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PUBLISHED : Friday, 26 July, 2013, 12:07pm
UPDATED : Friday, 26 July, 2013, 12:51pm

Breast cancer blog: 'This is it: It’s over'

BIO

Amy is a Chinese American journalist - a native New Yorker - and journalism educator currently living in Hong Kong. She was recently diagnosed with breast cancer at the age of 37, and hopes to share her experiences and adventures with other women and increase awareness.
 

On July 23, I snap a picture with the radiation machine, and part with the radiation crew with a thank you card and a box of chocolates. This is round 15 and the end of a season.

The aunt and another aunt then celebrated with an adult beverage. The aunt and I both knew that after we made a toast this would be a goodbye of sorts. We had bonded over this illness, but at the same token the illness for now had come to an end and we were at a loss for words.

Telling her “thanks so much for all of your support, so happy it’s over,” with a handshake or hug seemed awkward. I was at a loss for words, oddly still in shock. The last radiation session feels anti-climactic, but it is broken up by moments when I feel breathless and think, “wow, me, yes me, cancer, me.” I still feel that sucker punch.

The good news, life goes on, time only moves forward. I would be a case number filed away, and this chapter hopefully a memory. Soon my fellow radiation compatriots and the women who were fellow breast cancer conquerors would be in the rear view mirror. I wondered if I would forget about them. I hoped not because they have given me another perspective on life.

Remembering them keeps me in check, especially when I find moments when I am returning to the old self--hurried, impatient, and rattled by others reactions. How hard it is to change oneself. Quitting Diet Coke was one thing, but personality and lifestyle is whole other story. At times I’ve wondered if this disease could change my nature, but as with any aftermath change can move at a snail-like pace.

What have changed are my relationships with the constellation of family and friends. In recent days, I’ve found myself at a loss when talking with the closest friends, many who ask me how things are going with treatment. They mean well, but it is rather emotionally taxing to talk about the radiation round that is now in the rearview mirror.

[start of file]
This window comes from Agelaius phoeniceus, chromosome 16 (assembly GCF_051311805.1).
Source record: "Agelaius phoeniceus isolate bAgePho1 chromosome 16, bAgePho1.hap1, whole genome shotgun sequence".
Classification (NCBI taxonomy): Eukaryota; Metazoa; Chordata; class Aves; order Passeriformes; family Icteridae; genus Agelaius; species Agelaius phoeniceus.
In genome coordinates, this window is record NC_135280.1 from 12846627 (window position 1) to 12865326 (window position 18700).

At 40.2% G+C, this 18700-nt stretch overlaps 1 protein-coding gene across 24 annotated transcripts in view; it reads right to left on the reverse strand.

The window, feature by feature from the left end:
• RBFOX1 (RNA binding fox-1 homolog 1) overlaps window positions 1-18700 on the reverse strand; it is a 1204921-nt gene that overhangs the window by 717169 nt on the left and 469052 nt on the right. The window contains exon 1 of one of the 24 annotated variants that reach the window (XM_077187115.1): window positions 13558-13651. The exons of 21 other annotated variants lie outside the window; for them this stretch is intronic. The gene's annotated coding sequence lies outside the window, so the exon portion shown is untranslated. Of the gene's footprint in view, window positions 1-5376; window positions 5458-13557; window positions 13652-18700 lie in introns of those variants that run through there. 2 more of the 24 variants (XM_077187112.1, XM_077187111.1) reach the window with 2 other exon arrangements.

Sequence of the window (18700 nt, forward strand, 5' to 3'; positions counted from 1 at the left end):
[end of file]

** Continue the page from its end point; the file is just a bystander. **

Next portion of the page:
I want a fresh conversation and slate. Ok now what? The father had warned me a few months ago after the surgery that the illness would be anticlimactic. People would slowly forget and stop asking, and I’d be ok with it.

An ex-boyfriend who had testicular cancer and radiation more than a decade ago, shared his story with me in the spirit of letting me know I’m not alone. He said that during his illness the attention could at times feel overbearing. Of course everybody wants to be babied sometimes, but this wasn’t the sort of attention he wanted.

He did not want the disease to define him, and take more of normalcy than it had already had. When it was all over, he had to once again find normalcy again, whatever that means. I totally get it, I say. Right now I am trying to remember what the pre-cancer me was like, the content of conversations with loved ones, what did I talk about? What was I like (it does hurt to remember the stronger version of me)?

Often it’s a fog. Because after such an experience, not a day goes by when I don’t think about cancer, either in the form of feeling grateful I am alive, sad for the left breast but relieved that it’s still there, contemplative of the healing process, a bit guilty and yet elated that I am one of the survivors and it was early stage.

Sometimes pissed that it happened in the first place, but hey a lot of people have it worse. And there remains anxiety in knowing that for the next five years I must be vigilant in diet, lifestyle and most importantly mindset. I knock wood when a friend says I am like a cat with nine lives. Cancer has changed me for the better in some ways, there is power in knowing that time is limited and not to be wasted, and in gaining perspective on people and situations.

One cancer survivor told me that the disease taught her to be very generous to others, but selfish when it came to her emotions. Why sweat the simple things and be influenced by others reactions? S-l-o-w-l-y the energy is returning. At times I still cling onto the disease like a child to a security blanket.

The hospital is a safe haven where the sick can be themselves, where it is normal to be sick. So I continue to attend the weekly arts and crafts class for cancer patients. Surrounded by the safety of creating clay animals with women like me, fellow cancer survivors, I feel safe. I can’t just abruptly shed this part of my life like a lizard its old skin. Maybe someday but not just yet, it’s still too raw.

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